To propagate the Zig zag cactus, I chose a seam of suitable length, color, and health.

Step 3: Allow the Cuttings to Callus Over

After cutting, set the stem aside in a warm, dry location for approximately one to two weeks. During this time, the cut end of the stem will develop a callus—a protective layer that seals the wound and prevents rotting. Placing the cuttings on a clean paper towel or a tray lined with dry pebbles can help maintain the ideal environment for callusing.

Step 4: Prepare the Ideal Propagation Pot with Proper Drainage and Nutrient-Rich Potting Mix

As you progress in the fishbone cactus propagation process, it’s time to prepare a suitable propagation pot that will provide a nurturing environment for your new plants. Choosing the right pot and potting mix is crucial for their healthy development.

Select a small pot with drainage holes to ensure proper water drainage. These holes allow excess water to escape, preventing waterlogging and potential root rot. Adequate drainage is essential for your fishbone cactus cuttings’ overall health and longevity.

Next, fill the pot with a well-draining potting mix. A combination of cactus soil and perlite or coarse sand works exceptionally well for fishbone cacti. This mixture promotes optimal aeration, prevents water retention, and allows excess water to pass through the soil easily. The well-draining soil ensures that the delicate roots of your new plants won’t sit in stagnant water, minimizing the risk of root rot.

When filling the pot with the potting mix, ensure enough space for the stem cuttings to be inserted without overcrowding. The potting mix should provide sufficient nutrients and support for the developing roots, creating an ideal growing environment. Remember, a healthy start in a well-draining potting mix sets the stage for successful fishbone cactus propagation.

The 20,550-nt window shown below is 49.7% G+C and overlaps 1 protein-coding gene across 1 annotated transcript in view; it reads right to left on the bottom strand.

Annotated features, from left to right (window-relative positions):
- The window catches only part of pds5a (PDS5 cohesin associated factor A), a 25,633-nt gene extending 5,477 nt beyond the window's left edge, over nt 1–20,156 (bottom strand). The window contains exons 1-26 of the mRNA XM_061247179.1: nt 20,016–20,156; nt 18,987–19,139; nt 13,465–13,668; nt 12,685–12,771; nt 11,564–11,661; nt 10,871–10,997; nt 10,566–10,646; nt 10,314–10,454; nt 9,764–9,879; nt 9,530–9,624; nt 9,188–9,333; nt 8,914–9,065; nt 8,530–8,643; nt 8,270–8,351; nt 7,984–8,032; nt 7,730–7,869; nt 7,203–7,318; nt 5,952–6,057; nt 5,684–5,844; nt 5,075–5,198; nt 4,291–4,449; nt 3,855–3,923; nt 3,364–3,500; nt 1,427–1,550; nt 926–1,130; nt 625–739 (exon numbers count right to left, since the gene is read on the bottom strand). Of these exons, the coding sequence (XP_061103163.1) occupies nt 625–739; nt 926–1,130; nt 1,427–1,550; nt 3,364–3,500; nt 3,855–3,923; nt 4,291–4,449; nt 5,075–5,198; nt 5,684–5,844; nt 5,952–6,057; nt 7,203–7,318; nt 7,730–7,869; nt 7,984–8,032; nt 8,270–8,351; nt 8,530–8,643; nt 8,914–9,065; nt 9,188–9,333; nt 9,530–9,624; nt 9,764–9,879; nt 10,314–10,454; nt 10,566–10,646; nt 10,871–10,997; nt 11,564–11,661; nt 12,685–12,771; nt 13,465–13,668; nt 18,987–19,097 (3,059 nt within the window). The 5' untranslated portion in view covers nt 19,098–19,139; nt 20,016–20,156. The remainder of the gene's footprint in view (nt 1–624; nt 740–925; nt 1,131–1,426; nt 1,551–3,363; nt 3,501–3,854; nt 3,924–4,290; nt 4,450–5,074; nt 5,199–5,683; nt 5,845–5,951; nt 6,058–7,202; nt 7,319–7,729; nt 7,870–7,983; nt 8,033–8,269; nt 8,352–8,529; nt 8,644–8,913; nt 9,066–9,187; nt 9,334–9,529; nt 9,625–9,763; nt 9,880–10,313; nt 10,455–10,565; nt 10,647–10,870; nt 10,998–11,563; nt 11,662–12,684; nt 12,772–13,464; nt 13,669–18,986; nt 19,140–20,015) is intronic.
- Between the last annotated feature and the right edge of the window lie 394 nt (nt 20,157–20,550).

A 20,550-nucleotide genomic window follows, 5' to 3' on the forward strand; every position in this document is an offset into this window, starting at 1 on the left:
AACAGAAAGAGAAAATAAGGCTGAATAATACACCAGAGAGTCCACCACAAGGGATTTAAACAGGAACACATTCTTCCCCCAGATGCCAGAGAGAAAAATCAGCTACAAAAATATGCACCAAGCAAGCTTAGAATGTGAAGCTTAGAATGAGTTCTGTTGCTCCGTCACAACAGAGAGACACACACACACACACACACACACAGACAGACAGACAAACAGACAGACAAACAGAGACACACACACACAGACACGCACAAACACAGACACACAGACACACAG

Step 5: Plant the Cuttings

Now that you have prepared the propagation pot and selected the ideal stem cuttings, it’s time to plant them and set the stage for your future indoor fishbone cactus plants. The planting process involves careful insertion of the cuttings into the potting mix, ensuring their stability and providing the right conditions for rooting and growth.

Begin by creating small holes in the potting mix using your finger or a pencil. Ensure the holes are deep enough to accommodate the base of the stem cuttings. Gently insert the cuttings into the holes, ensuring at least one segment is buried in the potting mix. This segment will establish the foundation for root development, while the remaining segments will emerge above the surface, showcasing the distinctive fishbone shape.

Consider the ultimate placement of your zig zag cactus plants when planting the cuttings. If you plan to grow them as individual potted plants, space them appropriately in the propagation pot for future growth and expansion. Alternatively, if you intend to create a cascading display or incorporate the fishbone cacti into an existing plant or hanging basket, arrange the cuttings accordingly, considering the plants’ desired aesthetic and growth habits.